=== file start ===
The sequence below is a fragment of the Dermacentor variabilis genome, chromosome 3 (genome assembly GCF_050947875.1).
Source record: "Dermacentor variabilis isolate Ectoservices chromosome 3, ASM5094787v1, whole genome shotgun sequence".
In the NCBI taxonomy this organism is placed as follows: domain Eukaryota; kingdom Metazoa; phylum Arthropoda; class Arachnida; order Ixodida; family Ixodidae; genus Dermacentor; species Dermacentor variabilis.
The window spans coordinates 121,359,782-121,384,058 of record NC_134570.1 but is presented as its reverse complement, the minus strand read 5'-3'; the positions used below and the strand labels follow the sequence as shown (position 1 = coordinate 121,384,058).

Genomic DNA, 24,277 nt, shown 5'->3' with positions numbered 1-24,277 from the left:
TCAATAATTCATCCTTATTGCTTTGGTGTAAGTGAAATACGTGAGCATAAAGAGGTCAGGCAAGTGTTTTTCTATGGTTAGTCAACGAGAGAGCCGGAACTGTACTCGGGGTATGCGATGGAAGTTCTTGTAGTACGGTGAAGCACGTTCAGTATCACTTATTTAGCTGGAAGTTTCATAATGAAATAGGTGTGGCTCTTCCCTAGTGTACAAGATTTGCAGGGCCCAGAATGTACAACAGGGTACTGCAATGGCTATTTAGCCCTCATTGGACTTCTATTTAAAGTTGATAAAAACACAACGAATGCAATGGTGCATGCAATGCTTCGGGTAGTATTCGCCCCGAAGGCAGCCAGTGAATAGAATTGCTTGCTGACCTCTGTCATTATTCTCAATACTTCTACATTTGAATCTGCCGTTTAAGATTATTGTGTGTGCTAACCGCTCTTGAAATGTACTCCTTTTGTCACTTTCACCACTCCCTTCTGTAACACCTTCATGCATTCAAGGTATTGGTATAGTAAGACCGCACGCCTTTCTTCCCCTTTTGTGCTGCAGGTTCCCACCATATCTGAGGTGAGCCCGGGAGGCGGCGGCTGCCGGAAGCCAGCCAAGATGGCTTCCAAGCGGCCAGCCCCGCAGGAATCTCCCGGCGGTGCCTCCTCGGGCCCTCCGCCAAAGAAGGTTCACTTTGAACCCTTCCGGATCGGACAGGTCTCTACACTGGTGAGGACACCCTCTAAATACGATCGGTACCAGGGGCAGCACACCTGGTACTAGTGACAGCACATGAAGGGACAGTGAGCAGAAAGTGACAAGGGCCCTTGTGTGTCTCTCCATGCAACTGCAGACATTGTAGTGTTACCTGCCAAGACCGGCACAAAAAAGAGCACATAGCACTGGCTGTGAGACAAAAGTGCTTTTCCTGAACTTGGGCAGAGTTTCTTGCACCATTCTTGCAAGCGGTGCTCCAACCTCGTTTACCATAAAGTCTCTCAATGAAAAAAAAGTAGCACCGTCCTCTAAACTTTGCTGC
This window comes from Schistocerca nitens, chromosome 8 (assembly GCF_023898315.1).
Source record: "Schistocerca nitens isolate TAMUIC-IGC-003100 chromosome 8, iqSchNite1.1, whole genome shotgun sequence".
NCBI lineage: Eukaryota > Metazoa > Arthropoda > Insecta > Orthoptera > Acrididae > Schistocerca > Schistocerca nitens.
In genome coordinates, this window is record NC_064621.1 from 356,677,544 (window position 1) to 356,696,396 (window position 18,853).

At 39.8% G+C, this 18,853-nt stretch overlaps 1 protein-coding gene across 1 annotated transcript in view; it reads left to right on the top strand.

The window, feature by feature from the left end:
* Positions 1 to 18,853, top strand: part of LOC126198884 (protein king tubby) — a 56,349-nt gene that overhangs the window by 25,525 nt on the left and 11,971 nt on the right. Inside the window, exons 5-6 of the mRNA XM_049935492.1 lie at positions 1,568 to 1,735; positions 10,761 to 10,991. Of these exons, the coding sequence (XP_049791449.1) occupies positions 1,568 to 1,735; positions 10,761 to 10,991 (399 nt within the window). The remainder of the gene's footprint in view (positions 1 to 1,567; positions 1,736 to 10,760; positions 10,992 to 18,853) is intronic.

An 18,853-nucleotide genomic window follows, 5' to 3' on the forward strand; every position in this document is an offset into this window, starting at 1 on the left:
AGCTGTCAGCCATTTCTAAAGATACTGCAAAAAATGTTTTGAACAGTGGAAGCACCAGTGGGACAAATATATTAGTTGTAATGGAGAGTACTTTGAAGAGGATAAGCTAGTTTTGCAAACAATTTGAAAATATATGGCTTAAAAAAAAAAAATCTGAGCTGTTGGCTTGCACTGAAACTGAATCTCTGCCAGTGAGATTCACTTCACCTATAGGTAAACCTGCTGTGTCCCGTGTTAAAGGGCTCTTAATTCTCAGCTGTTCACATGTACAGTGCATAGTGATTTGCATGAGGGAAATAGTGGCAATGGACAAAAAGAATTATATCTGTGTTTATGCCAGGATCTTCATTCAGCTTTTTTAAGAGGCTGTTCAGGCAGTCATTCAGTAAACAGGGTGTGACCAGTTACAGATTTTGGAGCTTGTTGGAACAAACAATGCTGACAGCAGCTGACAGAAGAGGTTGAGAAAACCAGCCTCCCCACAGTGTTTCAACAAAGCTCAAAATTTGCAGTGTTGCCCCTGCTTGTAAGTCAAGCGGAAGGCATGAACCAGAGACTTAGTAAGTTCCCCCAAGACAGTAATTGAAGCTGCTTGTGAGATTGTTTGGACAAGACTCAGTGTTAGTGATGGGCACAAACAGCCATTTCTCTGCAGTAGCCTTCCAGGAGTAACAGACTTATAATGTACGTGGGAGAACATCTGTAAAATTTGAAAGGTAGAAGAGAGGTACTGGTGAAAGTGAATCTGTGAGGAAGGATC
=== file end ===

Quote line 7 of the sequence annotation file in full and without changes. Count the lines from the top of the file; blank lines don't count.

This window comes from Schistocerca nitens, chromosome 8 (assembly GCF_023898315.1).